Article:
As Academy Snubs Affleck for 'Argo,' Iran Plans Cinematic Response to It

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TEHRAN -- A tough week for Ben Affleck just got tougher.

First, he was snubbed in the Oscar nominations on Thursday, overlooked in the best director race for "Argo," his film about the Central Intelligence Agency's extraction of six American diplomats from revolutionary Tehran. Now, news reports from Tehran say the Iranian government is planning to finance a movie that will correct what it says are "Argo's" numerous distortions of the historical record.

Not much is known about the proposed movie, other than its title, "The General Staff," and its director, Ataollah Salmanian, a minor figure in Iran's cinema industry. But it is a sure bet that it will center on the official Iranian view of the 1979 hostage crisis, in which 52 American diplomats were held by Islamic students for 444 days.

Following its release in October, "Argo" was condemned by Iranian officials as anti-Iranian. One former hostage taker, Abbas Abdi, after seeing the movie, said that he and his comrades would always be seen as "bad guys" in the United States. Others in Iran accused Mr. Affleck of promoting "Islamophobia."

Certainly, the director, Mr. Salmanian, sees his task in those terms. "This film, which will be a huge production, should be an appropriate answer to the film 'Argo,' which lacks a proper view of historical events," he told the semiofficial Mehr news agency this week. He has also written the screenplay for the movie, which, according to The Tehran Times newspaper, will be paid for by the Iranian government's Art Bureau.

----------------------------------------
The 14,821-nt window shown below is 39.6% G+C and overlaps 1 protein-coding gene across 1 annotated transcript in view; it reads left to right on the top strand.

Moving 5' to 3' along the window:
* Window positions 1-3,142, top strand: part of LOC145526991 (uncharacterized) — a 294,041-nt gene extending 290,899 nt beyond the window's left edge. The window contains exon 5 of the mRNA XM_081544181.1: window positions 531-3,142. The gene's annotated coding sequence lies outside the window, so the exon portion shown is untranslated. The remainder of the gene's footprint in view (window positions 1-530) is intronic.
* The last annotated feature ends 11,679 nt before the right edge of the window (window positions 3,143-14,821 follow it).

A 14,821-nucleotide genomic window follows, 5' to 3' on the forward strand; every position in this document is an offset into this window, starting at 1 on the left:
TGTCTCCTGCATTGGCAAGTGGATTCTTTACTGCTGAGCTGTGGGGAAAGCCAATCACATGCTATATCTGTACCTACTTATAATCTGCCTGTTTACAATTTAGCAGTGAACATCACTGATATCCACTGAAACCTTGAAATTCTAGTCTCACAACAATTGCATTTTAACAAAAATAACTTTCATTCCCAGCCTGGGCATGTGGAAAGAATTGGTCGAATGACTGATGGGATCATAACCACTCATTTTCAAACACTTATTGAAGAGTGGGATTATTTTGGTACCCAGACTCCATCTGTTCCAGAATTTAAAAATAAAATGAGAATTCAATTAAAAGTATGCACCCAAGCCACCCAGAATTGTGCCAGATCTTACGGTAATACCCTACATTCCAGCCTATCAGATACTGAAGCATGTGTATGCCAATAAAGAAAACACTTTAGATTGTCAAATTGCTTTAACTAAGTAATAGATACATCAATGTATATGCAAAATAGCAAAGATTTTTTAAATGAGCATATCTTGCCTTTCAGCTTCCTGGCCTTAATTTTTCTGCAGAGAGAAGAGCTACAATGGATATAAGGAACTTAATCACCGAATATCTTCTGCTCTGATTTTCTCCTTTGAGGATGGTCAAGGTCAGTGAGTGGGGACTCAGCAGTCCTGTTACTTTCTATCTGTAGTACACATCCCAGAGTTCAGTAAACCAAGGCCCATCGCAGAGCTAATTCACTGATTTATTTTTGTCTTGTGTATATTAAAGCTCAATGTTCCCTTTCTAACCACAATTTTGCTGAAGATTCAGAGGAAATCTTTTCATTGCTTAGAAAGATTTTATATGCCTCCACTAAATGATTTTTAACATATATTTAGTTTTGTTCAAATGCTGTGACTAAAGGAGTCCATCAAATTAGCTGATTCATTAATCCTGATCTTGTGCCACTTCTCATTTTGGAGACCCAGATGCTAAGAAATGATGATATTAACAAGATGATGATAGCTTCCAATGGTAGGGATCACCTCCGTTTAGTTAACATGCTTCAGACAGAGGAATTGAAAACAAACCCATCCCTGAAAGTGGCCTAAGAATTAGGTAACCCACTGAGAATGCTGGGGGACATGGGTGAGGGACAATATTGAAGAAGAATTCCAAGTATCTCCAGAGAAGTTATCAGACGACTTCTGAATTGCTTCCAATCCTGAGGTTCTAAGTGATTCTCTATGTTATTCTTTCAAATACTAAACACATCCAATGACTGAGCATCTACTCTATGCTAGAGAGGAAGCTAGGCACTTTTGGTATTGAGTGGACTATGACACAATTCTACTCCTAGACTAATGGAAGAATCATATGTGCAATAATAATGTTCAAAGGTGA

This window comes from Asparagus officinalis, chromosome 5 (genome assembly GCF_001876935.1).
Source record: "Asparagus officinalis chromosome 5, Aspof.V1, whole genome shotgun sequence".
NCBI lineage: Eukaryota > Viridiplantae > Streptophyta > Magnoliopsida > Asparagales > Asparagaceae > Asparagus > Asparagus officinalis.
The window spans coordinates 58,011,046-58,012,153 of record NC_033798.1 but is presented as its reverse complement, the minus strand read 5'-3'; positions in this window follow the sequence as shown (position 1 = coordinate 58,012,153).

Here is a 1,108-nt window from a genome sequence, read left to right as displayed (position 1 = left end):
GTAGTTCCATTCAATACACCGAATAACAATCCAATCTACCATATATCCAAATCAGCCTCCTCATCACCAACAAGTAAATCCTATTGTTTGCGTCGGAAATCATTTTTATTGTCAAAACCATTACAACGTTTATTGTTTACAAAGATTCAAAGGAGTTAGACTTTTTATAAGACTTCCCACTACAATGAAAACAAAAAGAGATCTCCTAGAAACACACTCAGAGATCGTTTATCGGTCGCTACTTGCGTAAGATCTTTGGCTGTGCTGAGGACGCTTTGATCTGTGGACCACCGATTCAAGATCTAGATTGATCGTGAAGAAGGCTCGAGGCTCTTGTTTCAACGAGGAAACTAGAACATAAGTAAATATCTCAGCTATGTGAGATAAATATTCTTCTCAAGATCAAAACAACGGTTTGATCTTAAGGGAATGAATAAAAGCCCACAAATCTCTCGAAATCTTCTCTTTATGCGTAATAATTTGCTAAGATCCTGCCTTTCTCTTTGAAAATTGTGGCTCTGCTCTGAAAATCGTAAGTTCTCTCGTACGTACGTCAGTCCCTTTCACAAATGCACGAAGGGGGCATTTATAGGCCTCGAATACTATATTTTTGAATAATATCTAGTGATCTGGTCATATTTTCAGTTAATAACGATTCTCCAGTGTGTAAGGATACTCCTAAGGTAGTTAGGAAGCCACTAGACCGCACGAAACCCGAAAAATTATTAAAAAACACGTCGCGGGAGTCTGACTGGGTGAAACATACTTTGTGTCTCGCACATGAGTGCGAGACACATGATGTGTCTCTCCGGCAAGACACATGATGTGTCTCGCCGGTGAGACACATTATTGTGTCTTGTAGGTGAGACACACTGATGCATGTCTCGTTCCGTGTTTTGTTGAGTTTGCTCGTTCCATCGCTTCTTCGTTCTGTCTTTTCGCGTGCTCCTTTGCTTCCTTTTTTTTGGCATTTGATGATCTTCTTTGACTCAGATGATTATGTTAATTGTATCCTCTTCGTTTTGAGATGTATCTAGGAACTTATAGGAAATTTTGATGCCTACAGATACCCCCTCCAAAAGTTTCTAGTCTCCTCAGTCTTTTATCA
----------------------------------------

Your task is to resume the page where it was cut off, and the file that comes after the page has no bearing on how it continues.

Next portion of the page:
Iran's leaders, who in recent years have started several foreign-language satellite channels to spread their ideology of political Islam, seem keen to get into the influential English-language movie industry. In February, Sean Stone, Oliver Stone's son, was invited to visit Iran, where he is now rumored to be making a movie with the help of the Iranian authorities.

Nevertheless, it is independently made Iranian films that have attracted foreign acclaim, with "A Separation," by Asghar Farhadi claiming the Oscar for best foreign-language film in 2012.

Last year the authorities closed down Iran's main film directors union, "The House of Cinema," accusing its members of having relations with foreign-based opposition channels. That has not kept controversial films out of Iranian cinema, however -- the movie "I Am Mother" showed people drinking alcohol and women without their obligatory head scarves, prompting protests from conservatives.

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This article originally appeared in The New York Times.


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